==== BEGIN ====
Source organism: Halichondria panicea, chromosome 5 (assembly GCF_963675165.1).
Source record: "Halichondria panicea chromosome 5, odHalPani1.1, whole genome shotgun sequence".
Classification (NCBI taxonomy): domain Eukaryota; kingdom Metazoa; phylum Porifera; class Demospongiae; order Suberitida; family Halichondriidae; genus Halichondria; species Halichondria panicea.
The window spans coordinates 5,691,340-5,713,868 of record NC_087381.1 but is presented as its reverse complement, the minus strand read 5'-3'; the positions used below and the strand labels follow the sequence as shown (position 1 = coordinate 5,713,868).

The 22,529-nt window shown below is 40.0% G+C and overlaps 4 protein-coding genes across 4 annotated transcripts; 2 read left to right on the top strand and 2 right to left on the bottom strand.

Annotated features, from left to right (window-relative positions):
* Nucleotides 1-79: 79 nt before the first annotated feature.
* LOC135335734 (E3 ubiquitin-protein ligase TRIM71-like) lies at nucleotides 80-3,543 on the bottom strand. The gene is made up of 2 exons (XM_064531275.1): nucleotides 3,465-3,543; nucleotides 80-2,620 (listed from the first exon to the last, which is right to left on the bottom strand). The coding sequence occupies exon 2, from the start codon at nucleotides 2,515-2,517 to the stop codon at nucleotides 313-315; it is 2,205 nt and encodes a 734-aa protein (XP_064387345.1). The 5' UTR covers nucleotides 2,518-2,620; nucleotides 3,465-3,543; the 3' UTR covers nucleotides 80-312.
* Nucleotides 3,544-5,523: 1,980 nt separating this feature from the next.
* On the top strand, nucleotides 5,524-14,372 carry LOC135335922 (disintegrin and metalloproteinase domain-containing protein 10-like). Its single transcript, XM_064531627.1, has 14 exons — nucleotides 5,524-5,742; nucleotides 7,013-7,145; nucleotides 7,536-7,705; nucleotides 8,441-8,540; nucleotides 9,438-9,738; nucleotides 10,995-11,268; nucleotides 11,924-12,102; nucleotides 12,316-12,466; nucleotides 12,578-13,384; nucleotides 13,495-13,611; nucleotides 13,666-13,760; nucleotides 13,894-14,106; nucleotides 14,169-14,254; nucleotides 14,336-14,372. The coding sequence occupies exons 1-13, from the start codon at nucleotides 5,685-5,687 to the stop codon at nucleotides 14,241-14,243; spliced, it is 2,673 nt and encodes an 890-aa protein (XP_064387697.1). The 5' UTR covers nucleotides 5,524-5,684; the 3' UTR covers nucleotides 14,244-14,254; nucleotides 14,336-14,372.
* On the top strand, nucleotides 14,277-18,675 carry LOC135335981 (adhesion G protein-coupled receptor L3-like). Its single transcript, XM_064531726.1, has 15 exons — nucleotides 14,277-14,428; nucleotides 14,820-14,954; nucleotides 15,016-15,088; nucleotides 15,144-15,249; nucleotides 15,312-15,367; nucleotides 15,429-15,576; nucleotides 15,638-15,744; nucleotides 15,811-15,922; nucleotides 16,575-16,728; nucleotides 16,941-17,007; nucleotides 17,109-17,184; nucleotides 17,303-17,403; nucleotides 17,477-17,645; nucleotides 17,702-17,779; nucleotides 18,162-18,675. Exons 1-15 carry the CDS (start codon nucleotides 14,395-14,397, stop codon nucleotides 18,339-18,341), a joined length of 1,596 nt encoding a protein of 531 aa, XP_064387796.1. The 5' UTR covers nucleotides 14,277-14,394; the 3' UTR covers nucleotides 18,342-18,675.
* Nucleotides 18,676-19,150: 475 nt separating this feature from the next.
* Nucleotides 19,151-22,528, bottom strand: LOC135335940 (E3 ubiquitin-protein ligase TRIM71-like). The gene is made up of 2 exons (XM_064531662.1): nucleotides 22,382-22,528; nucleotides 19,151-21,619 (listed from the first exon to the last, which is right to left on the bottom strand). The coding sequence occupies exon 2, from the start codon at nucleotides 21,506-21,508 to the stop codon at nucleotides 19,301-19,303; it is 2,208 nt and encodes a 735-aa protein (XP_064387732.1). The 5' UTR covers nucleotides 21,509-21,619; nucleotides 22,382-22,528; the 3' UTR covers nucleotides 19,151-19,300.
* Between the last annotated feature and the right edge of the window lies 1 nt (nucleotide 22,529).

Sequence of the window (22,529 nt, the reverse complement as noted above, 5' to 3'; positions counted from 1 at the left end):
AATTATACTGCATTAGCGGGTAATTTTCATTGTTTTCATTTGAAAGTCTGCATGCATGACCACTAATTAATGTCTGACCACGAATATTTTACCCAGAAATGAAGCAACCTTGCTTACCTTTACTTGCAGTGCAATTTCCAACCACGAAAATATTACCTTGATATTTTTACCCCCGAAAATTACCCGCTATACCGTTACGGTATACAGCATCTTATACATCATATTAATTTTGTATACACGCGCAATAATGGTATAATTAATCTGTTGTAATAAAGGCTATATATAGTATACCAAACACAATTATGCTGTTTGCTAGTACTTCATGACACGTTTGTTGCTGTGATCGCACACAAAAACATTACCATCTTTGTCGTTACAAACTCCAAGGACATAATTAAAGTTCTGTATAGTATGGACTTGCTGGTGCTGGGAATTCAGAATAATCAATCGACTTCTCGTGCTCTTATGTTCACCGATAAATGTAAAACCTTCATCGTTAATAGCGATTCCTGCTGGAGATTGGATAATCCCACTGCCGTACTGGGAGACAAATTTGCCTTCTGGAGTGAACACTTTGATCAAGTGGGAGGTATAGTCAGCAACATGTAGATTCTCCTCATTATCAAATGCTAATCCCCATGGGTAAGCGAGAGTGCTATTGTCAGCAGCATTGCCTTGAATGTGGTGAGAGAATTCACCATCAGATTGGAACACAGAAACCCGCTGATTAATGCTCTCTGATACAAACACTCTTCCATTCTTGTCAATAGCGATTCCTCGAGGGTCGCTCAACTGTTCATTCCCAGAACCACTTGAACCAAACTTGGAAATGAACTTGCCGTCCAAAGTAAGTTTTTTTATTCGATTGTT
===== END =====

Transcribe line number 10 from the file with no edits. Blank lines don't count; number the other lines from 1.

* On the top strand, nucleotides 5,524-14,372 carry LOC135335922 (disintegrin and metalloproteinase domain-containing protein 10-like). Its single transcript, XM_064531627.1, has 14 exons — nucleotides 5,524-5,742; nucleotides 7,013-7,145; nucleotides 7,536-7,705; nucleotides 8,441-8,540; nucleotides 9,438-9,738; nucleotides 10,995-11,268; nucleotides 11,924-12,102; nucleotides 12,316-12,466; nucleotides 12,578-13,384; nucleotides 13,495-13,611; nucleotides 13,666-13,760; nucleotides 13,894-14,106; nucleotides 14,169-14,254; nucleotides 14,336-14,372. The coding sequence occupies exons 1-13, from the start codon at nucleotides 5,685-5,687 to the stop codon at nucleotides 14,241-14,243; spliced, it is 2,673 nt and encodes an 890-aa protein (XP_064387697.1). The 5' UTR covers nucleotides 5,524-5,684; the 3' UTR covers nucleotides 14,244-14,254; nucleotides 14,336-14,372.